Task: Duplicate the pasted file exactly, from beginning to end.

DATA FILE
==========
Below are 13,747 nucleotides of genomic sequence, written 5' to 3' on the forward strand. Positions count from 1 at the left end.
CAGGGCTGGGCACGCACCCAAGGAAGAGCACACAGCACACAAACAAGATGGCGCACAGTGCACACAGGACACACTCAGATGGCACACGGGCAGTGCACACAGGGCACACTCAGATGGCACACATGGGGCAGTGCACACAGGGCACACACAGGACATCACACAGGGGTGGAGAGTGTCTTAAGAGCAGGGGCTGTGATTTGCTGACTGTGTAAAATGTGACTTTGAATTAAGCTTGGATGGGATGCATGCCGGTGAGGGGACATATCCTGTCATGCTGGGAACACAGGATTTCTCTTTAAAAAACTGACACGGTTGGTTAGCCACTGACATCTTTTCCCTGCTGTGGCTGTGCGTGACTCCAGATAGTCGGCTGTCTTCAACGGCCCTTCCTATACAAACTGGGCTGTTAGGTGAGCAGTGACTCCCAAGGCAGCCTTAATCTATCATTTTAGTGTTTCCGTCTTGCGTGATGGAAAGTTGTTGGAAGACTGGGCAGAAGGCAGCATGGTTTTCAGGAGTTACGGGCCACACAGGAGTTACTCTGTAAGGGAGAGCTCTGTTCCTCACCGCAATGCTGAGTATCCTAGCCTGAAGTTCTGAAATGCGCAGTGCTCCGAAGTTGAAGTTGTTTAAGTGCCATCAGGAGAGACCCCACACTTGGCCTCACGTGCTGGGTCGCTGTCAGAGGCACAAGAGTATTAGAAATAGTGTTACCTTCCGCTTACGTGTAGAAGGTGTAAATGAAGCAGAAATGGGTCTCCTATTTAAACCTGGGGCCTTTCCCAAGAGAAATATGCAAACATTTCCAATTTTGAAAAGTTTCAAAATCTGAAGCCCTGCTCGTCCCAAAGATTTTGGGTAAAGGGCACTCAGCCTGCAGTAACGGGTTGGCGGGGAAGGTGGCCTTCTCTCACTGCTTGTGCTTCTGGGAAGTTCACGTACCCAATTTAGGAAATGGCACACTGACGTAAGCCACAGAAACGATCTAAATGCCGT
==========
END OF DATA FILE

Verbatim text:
Below are 13,747 nucleotides of genomic sequence, written 5' to 3' on the forward strand. Positions count from 1 at the left end.
CAGGGCTGGGCACGCACCCAAGGAAGAGCACACAGCACACAAACAAGATGGCGCACAGTGCACACAGGACACACTCAGATGGCACACGGGCAGTGCACACAGGGCACACTCAGATGGCACACATGGGGCAGTGCACACAGGGCACACACAGGACATCACACAGGGGTGGAGAGTGTCTTAAGAGCAGGGGCTGTGATTTGCTGACTGTGTAAAATGTGACTTTGAATTAAGCTTGGATGGGATGCATGCCGGTGAGGGGACATATCCTGTCATGCTGGGAACACAGGATTTCTCTTTAAAAAACTGACACGGTTGGTTAGCCACTGACATCTTTTCCCTGCTGTGGCTGTGCGTGACTCCAGATAGTCGGCTGTCTTCAACGGCCCTTCCTATACAAACTGGGCTGTTAGGTGAGCAGTGACTCCCAAGGCAGCCTTAATCTATCATTTTAGTGTTTCCGTCTTGCGTGATGGAAAGTTGTTGGAAGACTGGGCAGAAGGCAGCATGGTTTTCAGGAGTTACGGGCCACACAGGAGTTACTCTGTAAGGGAGAGCTCTGTTCCTCACCGCAATGCTGAGTATCCTAGCCTGAAGTTCTGAAATGCGCAGTGCTCCGAAGTTGAAGTTGTTTAAGTGCCATCAGGAGAGACCCCACACTTGGCCTCACGTGCTGGGTCGCTGTCAGAGGCACAAGAGTATTAGAAATAGTGTTACCTTCCGCTTACGTGTAGAAGGTGTAAATGAAGCAGAAATGGGTCTCCTATTTAAACCTGGGGCCTTTCCCAAGAGAAATATGCAAACATTTCCAATTTTGAAAAGTTTCAAAATCTGAAGCCCTGCTCGTCCCAAAGATTTTGGGTAAAGGGCACTCAGCCTGCAGTAACGGGTTGGCGGGGAAGGTGGCCTTCTCTCACTGCTTGTGCTTCTGGGAAGTTCACGTACCCAATTTAGGAAATGGCACACTGACGTAAGCCACAGAAACGATCTAAATGCCGT